This is Violet Blue’s story, and all I know about it is contained in this tweet by her:

I hope and imagine that once she’s done the reporting, it will form the basis of one of her excellent columns for ZDnet.

However, I have some observations.

First, I don’t like shortlinks, never have. They always struck me as a bad idea because they obscure the link target. Every click on a shortened link is a leap into the unknown.

Shortlinks, if you didn’t know, are online services that take a long link and translate it into a much shorter one. Then they maintain a database of the translations and when anybody hits the short link, they are directed to the service, which provides the long link and forwards the surfer onward to that long link destination.

But what happens if the shortener service goes bankrupt, is acquired and shut down, is destroyed by circumstances beyond its control, decides to stop faithfully forwarding some or all links, or is compelled by judicial process or shadowy official menace to stop faithfully forwarding links?

These problems — at least one of which is inevitable in the fullness of time — are behind my second and third objections to link shorteners.

In the long enough run, every shortened link will be broken, even if the site that used it and the site it pointed to are both still there by some miracle. The connection will be lost to history, and lots of broken links in web archives and such will be obscure that would not be obscure if the original, long, somewhat informative link had been used instead. This is a big enough problem that Jason Scot’s Archive Team maintains an always-on spidering project that’s attempting to preserve the destinations of as many shortened links as possible.

More immediately and more urgently, you have to trust link-shortening services, but there’s no reason for them to be inherently trustworthy. Most are free services, so you’re not even a customer they would need to care about protecting to the limited extent that corporations care about individual customers these days. They have the power to redirect a shortened link anywhere they want, or to simply break it, and they can do this on a link-by-link basis, on the basis of disliking certain link destinations (as appears may be the case with the story behind Violet Blue’s tweet), or they could do it to all of the links they’ve shortened. Nothing stops them from doing any of this, and nobody has the right to demand they behave differently or better when they do it.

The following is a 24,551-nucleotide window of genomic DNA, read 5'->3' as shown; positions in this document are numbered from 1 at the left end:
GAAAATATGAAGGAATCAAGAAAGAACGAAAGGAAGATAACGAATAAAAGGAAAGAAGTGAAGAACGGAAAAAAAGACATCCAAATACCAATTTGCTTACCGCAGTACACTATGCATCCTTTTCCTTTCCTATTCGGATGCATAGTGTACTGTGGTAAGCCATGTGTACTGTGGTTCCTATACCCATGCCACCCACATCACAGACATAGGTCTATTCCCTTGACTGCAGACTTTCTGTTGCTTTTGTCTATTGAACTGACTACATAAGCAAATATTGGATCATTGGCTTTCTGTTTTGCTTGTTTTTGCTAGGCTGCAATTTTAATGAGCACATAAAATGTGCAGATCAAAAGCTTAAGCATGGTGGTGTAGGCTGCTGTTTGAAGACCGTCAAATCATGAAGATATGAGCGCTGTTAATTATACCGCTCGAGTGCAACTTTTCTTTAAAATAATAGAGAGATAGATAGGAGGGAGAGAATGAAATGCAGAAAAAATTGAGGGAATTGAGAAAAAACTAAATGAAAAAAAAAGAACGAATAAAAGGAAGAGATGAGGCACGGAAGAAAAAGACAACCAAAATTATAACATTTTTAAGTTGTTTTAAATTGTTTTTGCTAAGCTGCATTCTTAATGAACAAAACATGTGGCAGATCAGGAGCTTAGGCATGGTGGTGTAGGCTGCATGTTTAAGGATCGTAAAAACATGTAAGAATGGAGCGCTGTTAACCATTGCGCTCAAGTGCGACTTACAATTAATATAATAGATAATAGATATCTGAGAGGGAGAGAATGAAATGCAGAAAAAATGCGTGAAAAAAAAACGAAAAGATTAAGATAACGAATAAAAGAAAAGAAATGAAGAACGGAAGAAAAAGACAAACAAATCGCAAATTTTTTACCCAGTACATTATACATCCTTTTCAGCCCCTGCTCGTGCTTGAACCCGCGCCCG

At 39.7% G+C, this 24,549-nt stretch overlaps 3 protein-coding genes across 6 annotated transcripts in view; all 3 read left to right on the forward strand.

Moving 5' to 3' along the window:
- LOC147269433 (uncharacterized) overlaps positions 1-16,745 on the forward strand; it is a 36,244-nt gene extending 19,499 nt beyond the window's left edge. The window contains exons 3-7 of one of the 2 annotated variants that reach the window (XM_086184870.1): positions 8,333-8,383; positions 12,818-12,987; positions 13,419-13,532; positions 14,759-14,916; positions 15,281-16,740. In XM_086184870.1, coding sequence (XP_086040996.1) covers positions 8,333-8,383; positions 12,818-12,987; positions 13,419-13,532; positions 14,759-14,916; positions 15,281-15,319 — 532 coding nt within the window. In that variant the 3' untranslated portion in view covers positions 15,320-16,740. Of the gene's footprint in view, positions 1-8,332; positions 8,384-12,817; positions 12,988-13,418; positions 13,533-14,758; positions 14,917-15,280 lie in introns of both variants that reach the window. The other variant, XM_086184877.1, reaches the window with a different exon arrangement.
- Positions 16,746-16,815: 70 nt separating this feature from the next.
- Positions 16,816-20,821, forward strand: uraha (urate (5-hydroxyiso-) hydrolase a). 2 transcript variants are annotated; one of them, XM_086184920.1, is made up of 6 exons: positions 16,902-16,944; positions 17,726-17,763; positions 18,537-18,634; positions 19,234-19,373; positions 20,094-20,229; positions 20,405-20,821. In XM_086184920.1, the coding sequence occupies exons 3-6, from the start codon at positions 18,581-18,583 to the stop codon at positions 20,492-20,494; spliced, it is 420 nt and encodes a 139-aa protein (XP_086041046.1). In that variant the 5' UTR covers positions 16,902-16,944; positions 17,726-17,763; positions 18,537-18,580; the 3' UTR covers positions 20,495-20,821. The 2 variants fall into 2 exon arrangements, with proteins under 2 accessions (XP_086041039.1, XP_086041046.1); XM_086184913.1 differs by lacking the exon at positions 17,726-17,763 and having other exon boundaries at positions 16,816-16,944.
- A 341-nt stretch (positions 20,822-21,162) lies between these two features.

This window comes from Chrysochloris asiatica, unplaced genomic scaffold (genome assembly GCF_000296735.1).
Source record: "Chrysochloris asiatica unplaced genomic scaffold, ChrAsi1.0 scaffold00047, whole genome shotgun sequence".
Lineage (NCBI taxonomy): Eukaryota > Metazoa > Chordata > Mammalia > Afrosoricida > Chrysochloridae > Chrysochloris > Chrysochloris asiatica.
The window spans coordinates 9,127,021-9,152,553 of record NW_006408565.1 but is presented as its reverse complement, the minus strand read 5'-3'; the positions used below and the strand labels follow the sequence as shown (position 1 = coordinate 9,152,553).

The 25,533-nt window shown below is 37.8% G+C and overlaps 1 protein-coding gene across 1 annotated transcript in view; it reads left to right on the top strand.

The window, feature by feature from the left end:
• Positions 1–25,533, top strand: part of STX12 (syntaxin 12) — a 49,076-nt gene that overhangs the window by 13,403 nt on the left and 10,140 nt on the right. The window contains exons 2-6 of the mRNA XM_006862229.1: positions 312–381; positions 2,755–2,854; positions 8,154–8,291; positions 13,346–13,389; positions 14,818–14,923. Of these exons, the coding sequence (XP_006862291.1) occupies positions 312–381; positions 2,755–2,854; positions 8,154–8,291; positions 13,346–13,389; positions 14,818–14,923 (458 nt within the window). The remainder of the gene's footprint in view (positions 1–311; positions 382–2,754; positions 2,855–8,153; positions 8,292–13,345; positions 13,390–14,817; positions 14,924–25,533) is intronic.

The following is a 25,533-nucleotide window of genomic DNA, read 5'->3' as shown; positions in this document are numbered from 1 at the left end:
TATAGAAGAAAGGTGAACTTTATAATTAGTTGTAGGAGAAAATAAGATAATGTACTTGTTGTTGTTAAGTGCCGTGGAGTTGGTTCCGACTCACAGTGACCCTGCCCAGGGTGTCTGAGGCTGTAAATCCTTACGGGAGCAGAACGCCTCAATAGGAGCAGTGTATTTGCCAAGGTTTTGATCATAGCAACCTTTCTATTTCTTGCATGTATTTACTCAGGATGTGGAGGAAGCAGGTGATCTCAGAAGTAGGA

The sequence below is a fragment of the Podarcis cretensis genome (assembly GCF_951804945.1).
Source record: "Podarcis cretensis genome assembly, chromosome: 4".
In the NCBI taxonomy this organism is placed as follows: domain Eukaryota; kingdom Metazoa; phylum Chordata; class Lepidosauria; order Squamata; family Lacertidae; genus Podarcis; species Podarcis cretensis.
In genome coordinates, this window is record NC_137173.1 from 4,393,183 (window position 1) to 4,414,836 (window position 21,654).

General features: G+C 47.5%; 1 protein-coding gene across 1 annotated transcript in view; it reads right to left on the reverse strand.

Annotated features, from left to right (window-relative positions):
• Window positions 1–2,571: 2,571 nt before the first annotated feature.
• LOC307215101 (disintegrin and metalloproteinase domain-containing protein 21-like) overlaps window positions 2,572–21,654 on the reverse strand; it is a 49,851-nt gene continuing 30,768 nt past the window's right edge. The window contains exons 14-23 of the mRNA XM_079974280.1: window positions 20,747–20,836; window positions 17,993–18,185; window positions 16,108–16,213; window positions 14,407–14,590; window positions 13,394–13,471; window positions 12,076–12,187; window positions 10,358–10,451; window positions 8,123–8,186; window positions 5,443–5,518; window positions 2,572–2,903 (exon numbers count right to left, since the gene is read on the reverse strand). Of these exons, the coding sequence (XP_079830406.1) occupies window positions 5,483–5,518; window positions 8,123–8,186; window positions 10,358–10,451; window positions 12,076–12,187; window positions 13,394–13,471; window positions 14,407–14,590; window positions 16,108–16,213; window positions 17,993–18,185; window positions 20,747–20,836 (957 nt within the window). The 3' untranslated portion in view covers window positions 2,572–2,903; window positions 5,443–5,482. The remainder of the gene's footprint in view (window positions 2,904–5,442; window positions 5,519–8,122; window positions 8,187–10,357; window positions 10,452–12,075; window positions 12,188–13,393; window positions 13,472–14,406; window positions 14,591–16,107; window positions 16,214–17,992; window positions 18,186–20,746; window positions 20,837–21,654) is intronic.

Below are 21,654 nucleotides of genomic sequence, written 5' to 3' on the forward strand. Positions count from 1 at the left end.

That’s a lot of power-over-your-communications to give away to a third party in exchange for a little convenience. I’ve never really understood why people do it. As a blanket proposition, I would argue that link shorteners suck.

This thread in the appropriate Google support forum dates to 2011, and a close reading shows that Google’s link shortener sucks a little bit more than most because they’ve long been in the habit of letting an automated algorithm declare certain link targets to be “spam” and then disabling the shortened links to them. That thread is full of legitimate users complaining that their shortened links (often the ones in places like sent email newsletters where the person who created the short link has no editing power to replace it with a working one) are broken. In typical Google fashion, these users are left crying into the wind; there is no recourse and scant hope of ever gaining human attention, mercy, or correction of the “error”.

My speculation and prediction is that Google would claim (will claim, if they can ever be induced to respond at all) that Naked Sword was not targeted specifically; rather, the notion would be that the Naked Sword shortlinks were determined to be spam by the implacable and unaccountable software machine. My own gloss on that is that Google’s rolling #Pornocalypse sweeps all porn before it. The company is so hostile to porn that it increasingly treats all porn as spam. (Anybody who has watched the decline in quality of porn-oriented searches on Google knows what I mean by this.)

There are more and more of these situations in the world where we communicate using services provided by faceless and unaccountable corporate actors. There’s no recourse to be had when they decide that one person, one company, or one industry should no longer be heard. It’s not even censorship, it’s just silencing induced by corporate distaste. Less dramatically, there’s nothing to be done when they program their robots to not really give a damn whether a given porn-industry communication is an unwanted commercial solicitation (spam) or a desired and requested communication. The robots don’t give a damn because Google doesn’t give a damn; the concept of a “legitimate porn link” seems not even to be on their radar.

And thus does the #Pornocalypse come for shortened links.

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